Collecting seashells on Newquay’s beaches is a great way to spend a few hours, a day or your whole holiday. Beaches take on a new excitement once you start looking at collecting seashells as reminders of your holidays. But it’s so much better if you know where they are from and what they are called. There really are some beautiful shells on Newquay’s beaches, to be found in the rockpools and on the sand.
Because of the world’s sea currents, the UK is a hotspot for seashells. If you look back in history you’ll realise that most of the detailed studies and collections of shells were started by British collectors in the 18th and 19th centuries.
Some beaches in Cornwall, such as Porthcurno on the south coast, are created from millions of finely ground up shells, which is what makes the sea a turquoise colour. You’ll often see sea urchins for sale that have been found by local fishermen, there are certainly boxes of these for sale along the harbourside at Mevagissey, Portloe, Charlestown and Mousehole.
“British Seashells: A Guide for Collectors and Beachcombers (Remember When)”
by Paul Chambers is great for identifying what you’ve found when collecting seashells – and is a book you can enjoy for life as you start to explore other beaches around the county, or around the country.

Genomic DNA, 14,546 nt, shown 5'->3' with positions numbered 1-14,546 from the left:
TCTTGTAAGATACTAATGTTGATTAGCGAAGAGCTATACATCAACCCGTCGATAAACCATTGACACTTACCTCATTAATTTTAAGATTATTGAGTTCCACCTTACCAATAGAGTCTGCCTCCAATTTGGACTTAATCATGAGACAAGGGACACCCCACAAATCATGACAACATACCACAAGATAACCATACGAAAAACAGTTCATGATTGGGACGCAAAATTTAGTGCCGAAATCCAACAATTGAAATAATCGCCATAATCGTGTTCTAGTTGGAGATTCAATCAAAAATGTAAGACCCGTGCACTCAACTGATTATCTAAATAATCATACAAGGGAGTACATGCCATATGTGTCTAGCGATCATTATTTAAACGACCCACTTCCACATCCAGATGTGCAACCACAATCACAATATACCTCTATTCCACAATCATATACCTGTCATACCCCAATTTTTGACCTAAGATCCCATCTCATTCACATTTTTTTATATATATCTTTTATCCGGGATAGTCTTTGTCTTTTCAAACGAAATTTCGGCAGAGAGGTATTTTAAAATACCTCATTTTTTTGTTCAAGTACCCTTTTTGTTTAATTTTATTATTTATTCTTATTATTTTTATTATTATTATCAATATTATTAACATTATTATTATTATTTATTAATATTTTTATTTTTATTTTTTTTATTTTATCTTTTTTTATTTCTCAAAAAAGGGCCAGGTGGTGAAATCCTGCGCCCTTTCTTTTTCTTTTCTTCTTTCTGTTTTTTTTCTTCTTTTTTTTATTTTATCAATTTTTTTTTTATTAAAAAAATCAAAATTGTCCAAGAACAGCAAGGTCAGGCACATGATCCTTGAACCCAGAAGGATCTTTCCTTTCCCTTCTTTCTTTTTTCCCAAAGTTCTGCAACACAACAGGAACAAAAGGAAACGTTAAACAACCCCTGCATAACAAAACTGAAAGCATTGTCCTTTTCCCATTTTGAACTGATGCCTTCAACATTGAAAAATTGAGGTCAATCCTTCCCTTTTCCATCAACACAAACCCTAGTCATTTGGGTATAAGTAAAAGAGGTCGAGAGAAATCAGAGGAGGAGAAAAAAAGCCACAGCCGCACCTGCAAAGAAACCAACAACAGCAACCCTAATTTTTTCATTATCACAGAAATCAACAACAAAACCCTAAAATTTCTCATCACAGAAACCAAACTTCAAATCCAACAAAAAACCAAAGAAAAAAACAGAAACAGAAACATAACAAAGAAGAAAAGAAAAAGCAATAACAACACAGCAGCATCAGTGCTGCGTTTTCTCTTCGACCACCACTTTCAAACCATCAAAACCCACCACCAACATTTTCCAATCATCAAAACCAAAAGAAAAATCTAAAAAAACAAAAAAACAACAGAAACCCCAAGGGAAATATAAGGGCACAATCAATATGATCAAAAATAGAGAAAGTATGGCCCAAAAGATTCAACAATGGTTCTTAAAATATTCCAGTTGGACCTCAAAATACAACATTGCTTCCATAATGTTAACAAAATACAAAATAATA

Using original Victorian prints, by collectable artist George Sowerby, marine biologist and author Paul Chambers has produced the first comprehensive guide to shells for over a century. The original prints are intricately detailed (much better than photographs which lack the exact detail of these drawings) and are a selling point in themselves but will be complemented by informative but accessible text, including families and to show what’s edible, dangerous or belongs to mollusc families and in what part of the country they can be discovered. A delightful study by the leading expert and a must for anyone interested in learning more about shells – or who just enjoys beachcombing with the family.
And the good news is it’s also available in a Kindle format, making it much easier to take to the beach with you. Compare the formats here and take a look inside: British Seashells, A Collectors’ Guide
Once you’ve collected your shells, you can keep them in a jar on your windowsill, or turn them into sea shell art, stick shells onto the edges of mirrors, or make windchimes from them for your garden or balcony.
Book length: 240 pages
Images © seashells, marc berry reid